“We hold these truths to be self-evident, that all men are created equal, that they are endowed by their Creator with certain unalienable Rights, that among these are Life, Liberty and the pursuit of Happiness.”
These words from the Declaration of Independence follow very closely to the natural rights of “life, liberty, and property” espoused by 17th Century philosopher John Locke, who strongly influenced the Declaration’s primary author, Thomas Jefferson.
Locke believed people transfer some of their rights to the government on the condition the government will “ensure the stable, comfortable enjoyment of their lives, liberty, and property.” Since Jefferson’s political beliefs aligned with Locke’s, the question often raised is why Jefferson wrote “the Pursuit of Happiness” instead of “Property.”
Life, Liberty, and Property
John Locke believed there are three natural rights:
- Life: everyone is entitled to live.
- Liberty: everyone is entitled to do anything they want to so long as it doesn't conflict with the first right.
- Property (Estate): everyone is entitled to own all they create or gain through gift or trade so long as it doesn't conflict with the first two rights.
Locke’s influence on Jefferson even wound up as part of Jefferson’s 1774 “Declaration of Rights and Grievances”, one of which proclaims the American colonies have the right “…to life, liberty, and property.”
To Locke, "property" meant more than land and goods that could be sold, given away, or even confiscated by the government. Property also referred to ownership of one's self, which included a right to personal well being, because if you didn’t have domain over your ownself, you don’t have ownership of anything.
“[The inhabitants of the English Colonies in North America] are entitled to life, liberty, and property, and they have never ceded to any sovereign power whatever, a right to dispose of either without their consent.” -- Declaration of Rights and Grievances, 1774
Private Property is Essential for Liberty
If Locke’s philosophy so strongly influenced Thomas Jefferson such that several of Locke’s passages were lifted almost verbatim from some of his writings, why did he use “..the Pursuit of Happiness” in the Declaration of Independence?
There are several reasons proposed:
- "Property" was dropped as it could call into question land ownership by the descendants of European settlers. Would people argue that Native Americans had no rights under Natural Law to the lands they owned before settlers arrived?
- Since slaves were considered property, would declaring a right to property be "endorsing" slavery?
- It sounded better.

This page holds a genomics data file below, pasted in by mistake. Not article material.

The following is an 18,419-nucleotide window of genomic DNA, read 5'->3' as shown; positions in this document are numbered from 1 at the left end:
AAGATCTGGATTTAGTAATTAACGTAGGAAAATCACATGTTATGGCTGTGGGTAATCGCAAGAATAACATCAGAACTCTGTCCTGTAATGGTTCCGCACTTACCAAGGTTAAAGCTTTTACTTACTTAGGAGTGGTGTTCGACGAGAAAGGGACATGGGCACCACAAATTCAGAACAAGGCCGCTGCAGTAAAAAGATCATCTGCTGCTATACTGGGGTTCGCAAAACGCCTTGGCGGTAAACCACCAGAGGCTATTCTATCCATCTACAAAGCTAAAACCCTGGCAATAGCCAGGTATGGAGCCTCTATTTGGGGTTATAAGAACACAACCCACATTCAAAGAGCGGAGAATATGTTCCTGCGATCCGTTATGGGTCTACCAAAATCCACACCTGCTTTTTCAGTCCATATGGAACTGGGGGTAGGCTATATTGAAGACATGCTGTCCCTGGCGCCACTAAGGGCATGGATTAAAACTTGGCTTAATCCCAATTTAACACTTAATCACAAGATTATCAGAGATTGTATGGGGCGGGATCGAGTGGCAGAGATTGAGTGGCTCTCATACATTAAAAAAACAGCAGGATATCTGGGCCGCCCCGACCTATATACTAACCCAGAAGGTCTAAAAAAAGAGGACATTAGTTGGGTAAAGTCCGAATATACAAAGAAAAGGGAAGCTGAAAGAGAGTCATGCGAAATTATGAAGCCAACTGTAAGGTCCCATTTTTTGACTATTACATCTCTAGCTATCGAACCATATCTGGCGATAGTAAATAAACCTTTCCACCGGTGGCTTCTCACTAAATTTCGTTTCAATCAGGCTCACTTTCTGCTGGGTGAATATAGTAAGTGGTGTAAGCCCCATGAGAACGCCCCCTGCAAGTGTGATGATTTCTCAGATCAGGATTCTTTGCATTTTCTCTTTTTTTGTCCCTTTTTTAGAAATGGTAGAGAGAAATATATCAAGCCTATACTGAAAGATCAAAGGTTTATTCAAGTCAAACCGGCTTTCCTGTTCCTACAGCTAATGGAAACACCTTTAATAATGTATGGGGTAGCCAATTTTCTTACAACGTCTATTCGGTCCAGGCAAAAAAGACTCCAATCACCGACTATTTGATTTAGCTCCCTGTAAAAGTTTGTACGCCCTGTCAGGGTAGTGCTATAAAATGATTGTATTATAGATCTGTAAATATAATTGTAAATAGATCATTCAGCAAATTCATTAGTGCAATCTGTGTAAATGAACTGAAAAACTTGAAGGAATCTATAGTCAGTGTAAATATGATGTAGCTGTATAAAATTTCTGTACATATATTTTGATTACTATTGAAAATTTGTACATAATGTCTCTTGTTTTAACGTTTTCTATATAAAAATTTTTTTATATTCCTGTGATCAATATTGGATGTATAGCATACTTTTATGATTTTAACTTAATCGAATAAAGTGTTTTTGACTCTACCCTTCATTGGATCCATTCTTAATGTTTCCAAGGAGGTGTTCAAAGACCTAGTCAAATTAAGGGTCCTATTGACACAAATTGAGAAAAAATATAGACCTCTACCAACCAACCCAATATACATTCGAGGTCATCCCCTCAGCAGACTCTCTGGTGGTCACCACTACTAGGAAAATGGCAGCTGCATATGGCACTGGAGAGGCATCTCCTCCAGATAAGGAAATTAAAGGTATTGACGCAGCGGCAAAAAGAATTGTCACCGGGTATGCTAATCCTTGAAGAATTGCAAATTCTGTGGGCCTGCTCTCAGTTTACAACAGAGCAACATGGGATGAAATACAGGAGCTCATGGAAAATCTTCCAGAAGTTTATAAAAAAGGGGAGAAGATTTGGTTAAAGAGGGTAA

While the “Pursuit of Happiness” is an aspirational phrase that has no real meaning, its inclusion in our Declaration of Independence doesn’t detract from the document’s intent of outlining the reasons we were rejecting the monarchy in order to rule ourselves.
The Pursuit of Happiness is Classical Liberalism
Although it appears “the Pursuit of Happiness” breaks from Locke’s philosophy, the terms "life and property," "liberty, life, and property," and "liberty and property" are scattered throughout Jefferson’s writings, clearly showing his belief that property was an unalienable part of natural law.
But he was not alone among the Founding Fathers who understood the importance of property rights: James Madison wrote, “Government is instituted to protect property of every sort,” and John Adams wrote, “The moment the idea is admitted into society that property is not as sacred as the laws of God...anarchy and tyranny commence.”
“[E]very Man has a Property in his own Person. This no Body has any Right to but himself. The Labour of his Body, and the Work of his Hands, we may say, are properly his.” - John Locke
Although the Declaration of Independence has no legal authority, the Constitution of the United States, our country’s supreme legal document, is very clear that “Property” is a right that protected by our Constitution:
- “...nor be deprived of life, liberty, or property, without due process of law;” (5th Amendment)
- “...nor shall any state deprive any person of life, liberty, or property, without due process of law;” (14th Amendment)
The change, however, wasn’t without consequence. Jefferson’s use of a nice-but-meaningless phrase was the first snowflake in the avalanche of demands from those-who-want screaming for the government to confiscate property from those-who-have. Some don’t wait for the government to confiscate the property of others…they try to take it directly. We call those people thieves and burglars.
The Founding Fathers were clear in their writings and our country’s legal documents that Property is as unalienable a right as Life and Liberty, no matter how much the modern socialist movement proclaims differently.
We at The Armored Republic strongly encourage you to learn more about John Locke’s philosophy, especially his “Second Treatise of Government” (free, via Project Gutenberg) that played such an integral part in our Nation’s founding, and how the Tools of Liberty we manufacture can help you protect your God-given rights.
“The condition upon which God hath given liberty to man is eternal vigilance.” -- John Philpot Curran